Behind The Scenes | Alex Macintyre
There is a cold beer and curry waiting for Alex MacIntyre at the end of each match day and he will have deserved every sip and mouthful.
The StoneX is an evolving, multi-sport venue that changes by the day to accommodate athletics and rugby. MacIntyre, who started as an intern fresh out of Liverpool University when Saracens were still playing at Vicarage Road, is right at the heart of almost everything that goes on at the ground.
“People see a wonderful rugby venue on TV every weekend, but sometimes they forget we are a multi-purpose venue. We have an eight lane track around the pitch and a range of indoor facilities in the Olympic Bar,” said MacIntyre.
“We have pole vault, high jump, long jump and shot putt areas indoors during the week and there is also a running track. We turn them around into a matchday bar area at the end of the week for the rugby.
“Richard Gregg is our overall Operations Director, who pulls everything together, but my team looks after the nuts and bolts of the venue and ensures everything that should be working is working.”
It means there is a long ‘to do’ list every week that involves thorough checking and re-checking. Everything may look as though it runs like clockwork, but below the surface there is a huge amount of planning and hard work that goes in to ensure that is the case.
There is a pre-match planning meeting with all departments on Tuesday, a live matrix document that itemises all requirements for every sector and checks and double checks throughout the week on facilities. At present, with so many temporary structures at the venue, thorough in-person checks are needed to ensure there are no problems.
When the new West Stand is completed, many of those concerns will be taken care of by modern day technology. MacIntyre can’t wait for everything to be completed in the summer!
Now 31, the former Politics & History graduate has grown with the new home of Saracens since the switch from Watford. His three month internship quickly turned into a full-time job and a decade on he is now in charge of all he can survey.
“I’m often asked how a Politics & History graduate turns into a facilities and operations manager, but once I started at Saracens I never wanted to leave. I grew into the role and the club has been great in helping me develop my career,” he added.
“I’ve been on courses, taken on apprenticeships and I’m currently completing a Level 4 Institute of Work Place & Facilities Managers qualification. You have to be prepared for anything and everything in this job.”
Thankfully the days of strict COVID restrictions are currently a thing of the past. When fans weren’t allowed into the ground MacIntyre had to take regular PCR tests to enable him to operate in the red zone around the players.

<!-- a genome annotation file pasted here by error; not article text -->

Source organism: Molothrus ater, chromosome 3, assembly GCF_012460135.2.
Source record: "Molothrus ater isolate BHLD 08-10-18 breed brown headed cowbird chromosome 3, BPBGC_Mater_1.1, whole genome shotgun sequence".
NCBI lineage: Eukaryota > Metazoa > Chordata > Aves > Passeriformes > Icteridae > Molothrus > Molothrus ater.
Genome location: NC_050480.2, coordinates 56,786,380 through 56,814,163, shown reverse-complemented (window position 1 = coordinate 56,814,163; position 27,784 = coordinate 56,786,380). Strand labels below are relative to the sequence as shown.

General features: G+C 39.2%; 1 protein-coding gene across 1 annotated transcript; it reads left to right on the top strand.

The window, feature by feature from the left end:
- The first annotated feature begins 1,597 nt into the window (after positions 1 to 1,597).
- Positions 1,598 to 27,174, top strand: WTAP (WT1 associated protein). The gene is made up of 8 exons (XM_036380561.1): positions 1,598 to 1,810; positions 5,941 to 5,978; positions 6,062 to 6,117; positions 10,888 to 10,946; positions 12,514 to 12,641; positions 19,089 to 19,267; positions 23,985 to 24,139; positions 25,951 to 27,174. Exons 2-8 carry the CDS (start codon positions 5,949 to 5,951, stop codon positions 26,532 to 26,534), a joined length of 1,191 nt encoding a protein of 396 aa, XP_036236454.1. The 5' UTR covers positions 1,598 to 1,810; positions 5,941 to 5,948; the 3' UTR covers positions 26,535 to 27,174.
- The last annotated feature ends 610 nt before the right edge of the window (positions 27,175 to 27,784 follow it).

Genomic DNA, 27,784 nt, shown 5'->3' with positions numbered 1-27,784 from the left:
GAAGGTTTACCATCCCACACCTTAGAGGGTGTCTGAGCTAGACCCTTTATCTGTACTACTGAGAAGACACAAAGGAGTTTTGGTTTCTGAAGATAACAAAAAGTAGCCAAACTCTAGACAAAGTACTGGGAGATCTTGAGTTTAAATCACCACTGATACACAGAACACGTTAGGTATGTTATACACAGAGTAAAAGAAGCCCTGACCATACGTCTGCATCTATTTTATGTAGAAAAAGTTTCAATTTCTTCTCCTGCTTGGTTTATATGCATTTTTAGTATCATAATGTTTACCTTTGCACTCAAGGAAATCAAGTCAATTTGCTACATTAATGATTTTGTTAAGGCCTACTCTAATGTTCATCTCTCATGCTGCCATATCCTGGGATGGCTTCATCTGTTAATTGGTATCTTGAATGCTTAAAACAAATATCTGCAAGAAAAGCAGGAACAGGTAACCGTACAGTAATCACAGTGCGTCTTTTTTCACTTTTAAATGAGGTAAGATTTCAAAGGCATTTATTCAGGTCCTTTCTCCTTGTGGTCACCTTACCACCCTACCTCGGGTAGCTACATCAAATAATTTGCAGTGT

All the match balls had to be disinfected, the changing rooms prepared in a specific way and he even had to hand deliver the food to the players and officials. This weekend he will merely have to worry about delivering a silky-smooth service to the two teams and worry about the welfare of 8,000 fans.
“We’re on site most days of the week from 7.30am and an hour earlier on a Friday before a game. We have to ensure the pitch is ready for the Captain’s Run and then check everything around the ground,” he said.
“By match day the stage should have been set and we come in at 8.30am for a 3.00pm kick-off. This weekend we will have to stay a little bit later in order to prepare the ground for the women’s match, but I hope to be home by around 7-8.00pm.
“Then it is feet up, bottle of beer and a takeaway curry. I’m a sports nut, so I’ll watch any sport that is on the TV to try to relax.”
He might also afford himself a chuckle about what challenges the day has brought him and his team. With around 500 staff across all sectors on duty on a match day there are always plenty of interesting stories and tit-bits that go into the de-brief document.
“Where we have temporary structures at the moment we are always being asked to retrieve items that have fallen through the gaps – phones, wallets and even false teeth,” he said.
“Part of the ground is a building site at the moment so we also have to have some in a hard-hat and High-Vis jacket ready to go into that area to retrieve the ball when it gets kicked in there. Wi-fi is another big part of match day.
“If it goes down it affects the selling operation, the media and the broadcasters. That has only happened once so far, but is definitely something to keep on top of.
“We had a water main issue on the morning of one game and that meant we didn’t have any water supply to the ground. That was a testing time and we had to ensure all temporary toilet facilities were in proper use.
“You learn from every small disaster and bank the experience for the next time. Attention to detail is everything – get all the little things right and the big issues take care of themselves.”